That old tape ran on loop in my mind again: Is my voice/my perspective valuable? Am I the right ‘fit’ for this? Old insecurities around belonging and worth were stirred – insecurities fastened to my sense of identity… I decided to brave it and to write about my lived experience all those years ago, feeling my way through a Western classical music degree (BMus) as a student from a culturally and linguistically diverse (CaLD) background.

I was invited to write for The Music Trust’s Loudmouth Magazine recently. It was a welcome challenge. You can read the full article here.

Singular/Plural

Last night the New Beginnings Refugee Arts and Culture Festival was launched with a beautifully curated exhibition on the theme of ‘the singular’ and ‘the plural’ aspects of being. The festival has expanded over the last couple of years to include exhibitions and a series of participatory cultural events at different times in the year, as well as the flagship free outdoors community whole-day festival event at Tumbalong Park, Darling Harbour (save the date – 18 Nov).

I got to chatting with festival producer and Arts Coordinator at Settlement Services International (SSI), Carolina Triana, at the opening of Singluar/Plural. She commented about the importance of being able to respond to need and not be tied into a pre-existing model for the festival. The festival is re-imagined to a degree each year to best serve the artists and communities it was established to support. In her welcome speech, she said the festival is “all about the art” and this was clear by the quality of the exhibition itself as a whole. The mission of the festival is spelled out on its website:

The New Beginnings: Refugee Arts & Culture Festival is a celebration of the artistic vibrancy, cultural expressions and heritage of people from refugee backgrounds

Singular/Plural showcased exactly that and presented it from various viewpoints – the individual as artist, the artist as teacher in the community, artists in collaboration, community participation and celebration of heritage. The call out went to artists both from refugee and non-refugee backgrounds; the open-ended, non-prescriptive approach to curation ensuring different, inclusive, multi-dimensional, pluralistic takes – both by artist and viewer. This is the sort of exhibition I love – not being guided or coerced towards any pre-determined end point; not being asked for any action. Just a gentle invitation to enjoy, contemplate, experience.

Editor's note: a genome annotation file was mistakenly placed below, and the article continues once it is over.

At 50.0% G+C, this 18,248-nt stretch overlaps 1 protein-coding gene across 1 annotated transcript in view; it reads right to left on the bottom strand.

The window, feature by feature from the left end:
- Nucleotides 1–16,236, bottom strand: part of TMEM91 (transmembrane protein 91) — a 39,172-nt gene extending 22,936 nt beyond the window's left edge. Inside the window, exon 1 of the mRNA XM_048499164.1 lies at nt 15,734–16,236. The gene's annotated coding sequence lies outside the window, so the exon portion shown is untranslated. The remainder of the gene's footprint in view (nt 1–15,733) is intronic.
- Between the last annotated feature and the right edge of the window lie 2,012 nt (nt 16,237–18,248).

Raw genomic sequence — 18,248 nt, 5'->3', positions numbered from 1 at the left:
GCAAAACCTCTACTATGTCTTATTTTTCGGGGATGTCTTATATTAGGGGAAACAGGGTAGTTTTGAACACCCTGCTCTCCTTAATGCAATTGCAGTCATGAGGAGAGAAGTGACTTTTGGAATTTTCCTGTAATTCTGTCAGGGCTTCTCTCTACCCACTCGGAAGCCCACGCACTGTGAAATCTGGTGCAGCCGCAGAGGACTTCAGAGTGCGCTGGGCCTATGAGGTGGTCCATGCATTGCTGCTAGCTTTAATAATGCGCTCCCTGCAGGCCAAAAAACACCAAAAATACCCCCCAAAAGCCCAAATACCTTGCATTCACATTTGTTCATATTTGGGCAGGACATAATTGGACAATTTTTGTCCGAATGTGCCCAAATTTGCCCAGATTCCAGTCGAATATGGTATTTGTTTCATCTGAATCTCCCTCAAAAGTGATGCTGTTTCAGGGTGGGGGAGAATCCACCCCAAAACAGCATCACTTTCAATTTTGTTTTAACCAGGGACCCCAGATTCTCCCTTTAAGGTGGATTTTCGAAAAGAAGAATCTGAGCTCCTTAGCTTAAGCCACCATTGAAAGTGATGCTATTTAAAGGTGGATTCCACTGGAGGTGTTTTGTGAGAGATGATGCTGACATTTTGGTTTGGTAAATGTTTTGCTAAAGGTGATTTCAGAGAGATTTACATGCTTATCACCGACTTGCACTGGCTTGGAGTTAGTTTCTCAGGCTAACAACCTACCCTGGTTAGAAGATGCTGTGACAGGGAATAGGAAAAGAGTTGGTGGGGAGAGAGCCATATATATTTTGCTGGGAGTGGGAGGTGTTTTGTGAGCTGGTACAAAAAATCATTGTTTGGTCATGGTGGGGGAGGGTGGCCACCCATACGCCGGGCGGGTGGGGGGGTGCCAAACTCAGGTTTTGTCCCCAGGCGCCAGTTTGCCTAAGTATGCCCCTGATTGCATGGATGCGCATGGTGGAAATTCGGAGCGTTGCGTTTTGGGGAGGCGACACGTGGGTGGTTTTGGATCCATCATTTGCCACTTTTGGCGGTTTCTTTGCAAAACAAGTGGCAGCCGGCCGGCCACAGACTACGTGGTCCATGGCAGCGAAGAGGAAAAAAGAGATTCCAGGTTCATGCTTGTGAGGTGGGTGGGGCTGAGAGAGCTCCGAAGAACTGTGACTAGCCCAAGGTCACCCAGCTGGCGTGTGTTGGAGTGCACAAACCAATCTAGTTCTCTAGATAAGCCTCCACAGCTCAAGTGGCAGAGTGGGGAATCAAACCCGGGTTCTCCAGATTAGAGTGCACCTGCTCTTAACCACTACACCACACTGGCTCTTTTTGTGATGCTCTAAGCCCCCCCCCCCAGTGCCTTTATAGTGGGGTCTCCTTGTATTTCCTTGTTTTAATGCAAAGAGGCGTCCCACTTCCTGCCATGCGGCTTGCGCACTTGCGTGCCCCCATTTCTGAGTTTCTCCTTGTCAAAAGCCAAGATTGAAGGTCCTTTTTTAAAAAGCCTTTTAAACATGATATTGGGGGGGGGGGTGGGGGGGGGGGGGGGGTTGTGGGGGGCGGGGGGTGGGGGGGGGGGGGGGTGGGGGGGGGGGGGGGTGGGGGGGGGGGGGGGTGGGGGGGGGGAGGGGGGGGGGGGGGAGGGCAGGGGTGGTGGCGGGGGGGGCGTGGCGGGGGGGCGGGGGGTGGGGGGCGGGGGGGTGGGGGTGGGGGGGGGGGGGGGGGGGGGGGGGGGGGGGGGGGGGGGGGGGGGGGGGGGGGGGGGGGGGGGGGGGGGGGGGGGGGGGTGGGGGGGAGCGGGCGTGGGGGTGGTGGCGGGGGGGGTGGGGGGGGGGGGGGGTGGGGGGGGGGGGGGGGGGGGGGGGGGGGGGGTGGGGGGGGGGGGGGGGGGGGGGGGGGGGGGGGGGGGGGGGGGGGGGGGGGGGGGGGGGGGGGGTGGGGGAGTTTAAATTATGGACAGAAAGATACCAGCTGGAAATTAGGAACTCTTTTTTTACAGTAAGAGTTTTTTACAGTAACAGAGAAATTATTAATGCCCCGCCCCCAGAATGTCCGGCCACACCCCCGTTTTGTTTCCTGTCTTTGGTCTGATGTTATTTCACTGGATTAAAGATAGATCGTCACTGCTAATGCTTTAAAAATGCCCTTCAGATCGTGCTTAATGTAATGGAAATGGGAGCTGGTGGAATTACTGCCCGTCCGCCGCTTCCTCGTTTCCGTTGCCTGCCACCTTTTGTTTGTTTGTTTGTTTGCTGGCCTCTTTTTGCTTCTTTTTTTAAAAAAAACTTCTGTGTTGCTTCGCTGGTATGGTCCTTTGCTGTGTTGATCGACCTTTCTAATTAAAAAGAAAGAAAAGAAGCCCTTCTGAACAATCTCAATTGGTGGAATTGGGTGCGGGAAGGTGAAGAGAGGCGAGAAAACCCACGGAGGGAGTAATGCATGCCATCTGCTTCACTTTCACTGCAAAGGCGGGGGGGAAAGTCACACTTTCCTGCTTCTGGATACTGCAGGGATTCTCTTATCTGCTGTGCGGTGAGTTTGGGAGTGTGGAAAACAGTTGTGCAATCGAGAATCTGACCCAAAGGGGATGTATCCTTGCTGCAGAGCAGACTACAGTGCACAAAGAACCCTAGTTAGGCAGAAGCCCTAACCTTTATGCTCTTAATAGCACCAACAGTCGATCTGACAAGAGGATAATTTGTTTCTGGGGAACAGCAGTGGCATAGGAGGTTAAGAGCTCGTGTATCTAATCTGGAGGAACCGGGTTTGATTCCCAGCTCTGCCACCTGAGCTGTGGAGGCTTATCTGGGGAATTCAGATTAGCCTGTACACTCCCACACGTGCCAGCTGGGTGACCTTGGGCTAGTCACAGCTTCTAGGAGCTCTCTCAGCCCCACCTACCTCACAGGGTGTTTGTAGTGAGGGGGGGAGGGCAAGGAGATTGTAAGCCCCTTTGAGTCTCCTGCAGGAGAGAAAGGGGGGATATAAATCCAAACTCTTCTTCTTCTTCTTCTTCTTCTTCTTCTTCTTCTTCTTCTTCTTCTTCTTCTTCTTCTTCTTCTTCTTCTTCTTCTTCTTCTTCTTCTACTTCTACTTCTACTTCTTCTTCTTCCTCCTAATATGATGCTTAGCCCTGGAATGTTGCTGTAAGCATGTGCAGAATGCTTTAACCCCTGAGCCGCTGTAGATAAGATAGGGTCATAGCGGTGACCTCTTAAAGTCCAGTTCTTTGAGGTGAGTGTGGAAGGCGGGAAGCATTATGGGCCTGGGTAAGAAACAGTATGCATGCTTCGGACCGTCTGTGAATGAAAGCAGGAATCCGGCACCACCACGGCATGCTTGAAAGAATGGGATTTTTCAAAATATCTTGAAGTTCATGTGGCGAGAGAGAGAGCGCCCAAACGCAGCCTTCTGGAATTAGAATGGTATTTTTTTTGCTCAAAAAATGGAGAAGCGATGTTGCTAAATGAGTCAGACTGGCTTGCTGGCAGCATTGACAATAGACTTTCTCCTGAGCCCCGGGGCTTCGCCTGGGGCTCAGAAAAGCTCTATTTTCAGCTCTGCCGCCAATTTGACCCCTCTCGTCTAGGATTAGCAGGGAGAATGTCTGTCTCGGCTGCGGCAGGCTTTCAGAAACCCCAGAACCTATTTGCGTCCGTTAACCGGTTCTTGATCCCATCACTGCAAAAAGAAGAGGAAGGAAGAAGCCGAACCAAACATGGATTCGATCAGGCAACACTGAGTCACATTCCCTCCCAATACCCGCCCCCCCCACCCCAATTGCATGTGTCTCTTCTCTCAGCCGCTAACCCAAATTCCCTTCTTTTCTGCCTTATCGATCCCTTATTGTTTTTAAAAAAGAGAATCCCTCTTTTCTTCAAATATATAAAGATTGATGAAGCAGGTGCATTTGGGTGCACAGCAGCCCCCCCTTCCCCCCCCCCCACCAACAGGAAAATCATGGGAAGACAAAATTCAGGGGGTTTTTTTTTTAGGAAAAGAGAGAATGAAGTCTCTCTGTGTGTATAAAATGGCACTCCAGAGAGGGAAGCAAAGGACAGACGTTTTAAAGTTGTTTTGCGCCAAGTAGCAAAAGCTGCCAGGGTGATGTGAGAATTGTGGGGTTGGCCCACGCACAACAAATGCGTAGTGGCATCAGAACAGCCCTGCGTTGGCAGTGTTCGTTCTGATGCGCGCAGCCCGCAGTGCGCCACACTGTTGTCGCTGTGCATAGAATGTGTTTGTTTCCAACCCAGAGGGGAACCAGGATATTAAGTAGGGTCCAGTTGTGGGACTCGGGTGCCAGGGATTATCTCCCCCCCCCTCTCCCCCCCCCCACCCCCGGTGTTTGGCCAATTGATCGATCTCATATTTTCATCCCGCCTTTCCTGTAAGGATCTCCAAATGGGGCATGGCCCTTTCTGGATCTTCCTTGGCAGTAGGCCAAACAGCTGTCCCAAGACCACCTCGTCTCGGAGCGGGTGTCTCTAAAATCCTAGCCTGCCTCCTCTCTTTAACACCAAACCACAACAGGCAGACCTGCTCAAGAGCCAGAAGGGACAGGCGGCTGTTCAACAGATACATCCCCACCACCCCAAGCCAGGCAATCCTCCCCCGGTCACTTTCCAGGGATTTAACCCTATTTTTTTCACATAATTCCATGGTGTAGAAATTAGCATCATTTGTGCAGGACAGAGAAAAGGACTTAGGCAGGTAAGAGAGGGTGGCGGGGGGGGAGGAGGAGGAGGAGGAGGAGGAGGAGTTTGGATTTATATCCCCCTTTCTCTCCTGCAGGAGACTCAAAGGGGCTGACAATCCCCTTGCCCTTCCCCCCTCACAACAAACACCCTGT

Some stand out pieces for me were:
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CaLD arts funding and policy

CALD ARTS FUNDING AND POLICY: THINKING OUTSIDE THE ‘CULTURAL DEVELOPMENT’ BOX

A couple of months ago I was asked to consult on funding strategies, to research relevant grant opportunities and to help write grant applications for a local “multicultural” (they self-define this way) arts festival that takes place in the Inner West of Sydney. I attended this festival, now in it’s 6th year, just last year for the first time and absolutely loved it, so was happy to help out.

Actively seeking financial support for this sort of arts activity again reminded me of the challenges faced by artists and arts organisations practising under the cultural and linguistically diverse (CaLD) arts label; not the least of which is the binary attitudes and dichotomous dialogue around the value of CaLD arts and indeed their validity as serious/professional, contemporary artistic practice. Continue reading

Four Australian artists you really should be following

They’re artists, activists, peacemakers, protestors and performers. They’re word whittlers – especially skilled in carving against the grain. Their art is hewn from music and poetry and their own cultural inheritance. And what excites me the most about them is that they’re re-mapping the borders that define what it is to look/sound/be an Australian artist today.

They’ve been getting some well-deserved attention in the mainstream media but if you haven’t heard of them yet, take some time to follow some of the links below. But let that just be a start!